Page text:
Hidden Histories, Radical Reimaginings reveals and connects the parallel stories of Pittsburgh and San Francisco’s Chinatowns, separated by 2,500 miles and united by shared stories of migration. San Francisco’s Chinatown is one of the oldest and largest Chinese enclaves in the Asian diaspora, yet few know of Pittsburgh’s Chinatown, which disappeared over half a century ago. Most of the Chinese immigrants in Pittsburgh made their way from California, where they initially landed seeking economic opportunity from the 1849 Gold Rush and the transcontinental railroads. Today, only one building remains standing from Pittsburgh’s original Chinatown, which was finally recognized in 2022 with a Pennsylvania Historical Marker after many years of advocacy from the Chinese community.
The event includes:
- Screening of The Last Mayor of Chinatown, which tells the story of Yuen Yee, who served as the last honorary mayor of Pittsburgh’s Chinatown. The film interweaves Yee's archives and excerpts from his memoir with his daughter Shirley’s contemporary commentary to show the rise, decline, and rediscovery of Pittsburgh’s Chinatown.
- Presentation of “Radical History of SF Chinatown,” an interactive digital tour developed by UC Berkeley Professor Lok Siu and her students with the Chinese Historical Society of America. Through conducting interviews with community leaders and visually documenting significant sites, they explore Chinatown as a cultural-political center.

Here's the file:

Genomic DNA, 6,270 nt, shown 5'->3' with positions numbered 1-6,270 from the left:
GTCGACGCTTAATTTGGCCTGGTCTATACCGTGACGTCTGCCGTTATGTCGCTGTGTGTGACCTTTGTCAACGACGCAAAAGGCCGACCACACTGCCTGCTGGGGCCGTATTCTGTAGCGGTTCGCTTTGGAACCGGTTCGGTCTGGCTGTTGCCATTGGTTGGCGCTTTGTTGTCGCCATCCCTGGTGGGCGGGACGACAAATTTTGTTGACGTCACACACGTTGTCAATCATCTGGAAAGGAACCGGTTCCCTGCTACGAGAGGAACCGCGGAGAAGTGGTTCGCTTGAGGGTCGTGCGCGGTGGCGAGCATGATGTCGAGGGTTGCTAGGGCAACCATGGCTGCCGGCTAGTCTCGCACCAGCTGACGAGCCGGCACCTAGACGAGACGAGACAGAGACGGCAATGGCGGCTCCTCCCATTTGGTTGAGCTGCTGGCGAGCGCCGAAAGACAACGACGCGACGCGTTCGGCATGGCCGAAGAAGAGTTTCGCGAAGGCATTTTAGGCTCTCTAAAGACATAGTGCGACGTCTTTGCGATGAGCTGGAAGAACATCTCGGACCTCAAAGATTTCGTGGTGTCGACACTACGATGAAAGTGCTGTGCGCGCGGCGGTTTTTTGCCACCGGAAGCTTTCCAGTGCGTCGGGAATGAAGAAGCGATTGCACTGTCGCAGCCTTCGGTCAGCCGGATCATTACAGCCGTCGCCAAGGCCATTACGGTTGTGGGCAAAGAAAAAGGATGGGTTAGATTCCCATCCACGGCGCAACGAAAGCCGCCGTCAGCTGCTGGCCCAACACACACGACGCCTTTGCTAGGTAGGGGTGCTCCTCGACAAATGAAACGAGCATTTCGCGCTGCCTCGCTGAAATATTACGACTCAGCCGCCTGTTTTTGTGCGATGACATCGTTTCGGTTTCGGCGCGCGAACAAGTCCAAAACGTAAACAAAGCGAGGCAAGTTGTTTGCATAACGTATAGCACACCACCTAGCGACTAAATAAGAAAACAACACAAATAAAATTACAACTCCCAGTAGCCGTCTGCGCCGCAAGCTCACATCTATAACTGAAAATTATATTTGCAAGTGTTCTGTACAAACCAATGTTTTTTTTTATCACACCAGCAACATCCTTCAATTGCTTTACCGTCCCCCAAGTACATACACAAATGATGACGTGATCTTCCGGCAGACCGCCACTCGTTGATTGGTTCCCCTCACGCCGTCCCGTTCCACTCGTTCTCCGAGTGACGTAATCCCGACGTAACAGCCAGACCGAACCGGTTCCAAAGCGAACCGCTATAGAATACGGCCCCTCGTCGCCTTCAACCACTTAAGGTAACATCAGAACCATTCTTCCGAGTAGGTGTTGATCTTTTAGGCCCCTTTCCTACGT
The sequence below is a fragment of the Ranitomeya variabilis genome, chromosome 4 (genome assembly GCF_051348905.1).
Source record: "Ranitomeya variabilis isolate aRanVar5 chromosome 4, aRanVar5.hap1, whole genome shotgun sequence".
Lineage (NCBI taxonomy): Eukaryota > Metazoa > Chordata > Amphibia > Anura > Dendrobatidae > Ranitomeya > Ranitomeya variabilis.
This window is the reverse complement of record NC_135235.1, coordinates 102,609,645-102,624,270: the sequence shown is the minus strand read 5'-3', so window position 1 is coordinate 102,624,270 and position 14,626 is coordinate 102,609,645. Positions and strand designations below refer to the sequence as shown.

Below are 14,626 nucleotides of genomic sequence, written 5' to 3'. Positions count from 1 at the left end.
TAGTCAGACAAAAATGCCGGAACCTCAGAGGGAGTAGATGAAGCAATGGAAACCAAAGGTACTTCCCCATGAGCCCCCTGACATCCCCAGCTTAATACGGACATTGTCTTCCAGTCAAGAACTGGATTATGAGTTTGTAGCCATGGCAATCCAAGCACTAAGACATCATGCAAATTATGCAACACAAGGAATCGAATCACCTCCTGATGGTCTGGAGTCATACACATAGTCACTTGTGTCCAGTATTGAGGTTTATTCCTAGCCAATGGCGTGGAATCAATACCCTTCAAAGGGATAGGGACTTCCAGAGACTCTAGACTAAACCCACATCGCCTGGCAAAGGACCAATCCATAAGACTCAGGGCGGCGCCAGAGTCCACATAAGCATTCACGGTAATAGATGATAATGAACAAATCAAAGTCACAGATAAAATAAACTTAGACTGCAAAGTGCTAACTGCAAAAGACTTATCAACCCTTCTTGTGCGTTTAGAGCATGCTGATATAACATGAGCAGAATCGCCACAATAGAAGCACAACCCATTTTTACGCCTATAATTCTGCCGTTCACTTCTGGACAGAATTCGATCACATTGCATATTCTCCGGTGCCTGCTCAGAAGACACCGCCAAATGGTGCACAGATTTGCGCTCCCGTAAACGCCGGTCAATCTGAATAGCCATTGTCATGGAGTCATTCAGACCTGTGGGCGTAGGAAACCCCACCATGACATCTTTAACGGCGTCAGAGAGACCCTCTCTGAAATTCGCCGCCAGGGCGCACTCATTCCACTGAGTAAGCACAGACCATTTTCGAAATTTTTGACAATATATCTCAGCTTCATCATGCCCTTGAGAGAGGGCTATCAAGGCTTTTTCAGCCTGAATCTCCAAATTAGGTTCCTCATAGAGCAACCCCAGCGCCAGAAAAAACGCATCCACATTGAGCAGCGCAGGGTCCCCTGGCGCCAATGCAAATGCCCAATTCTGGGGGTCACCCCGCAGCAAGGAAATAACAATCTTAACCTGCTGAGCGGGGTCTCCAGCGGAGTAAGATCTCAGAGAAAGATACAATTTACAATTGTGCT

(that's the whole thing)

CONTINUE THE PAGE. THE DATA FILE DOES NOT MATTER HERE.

- Moderated discussion with Dr. Lok Siu and Shirley Yee
Sunday, May 21, 11am
Sliding Scale $0-$22
ABOUT THE ARTIST
Lena Chen (b. 1987, San Francisco) is a Chinese American artist, writer, and scholar. Awarded Mozilla Foundation’s 2022 Creative Media Award and Best Emerging Talent at the 2019 B3 Biennial of the Moving Image, she is the director and producer of The Last Mayor of Chinatown. She earned a BA in sociology from Harvard University and a MFA from Carnegie Mellon University’s School of Art. She is currently pursuing a PhD in Performance Studies at UC Berkeley, where her research examines race, sexual labor, and feminist performance. She is co-founder of JADED, Pittsburgh's first Asian American artist collective.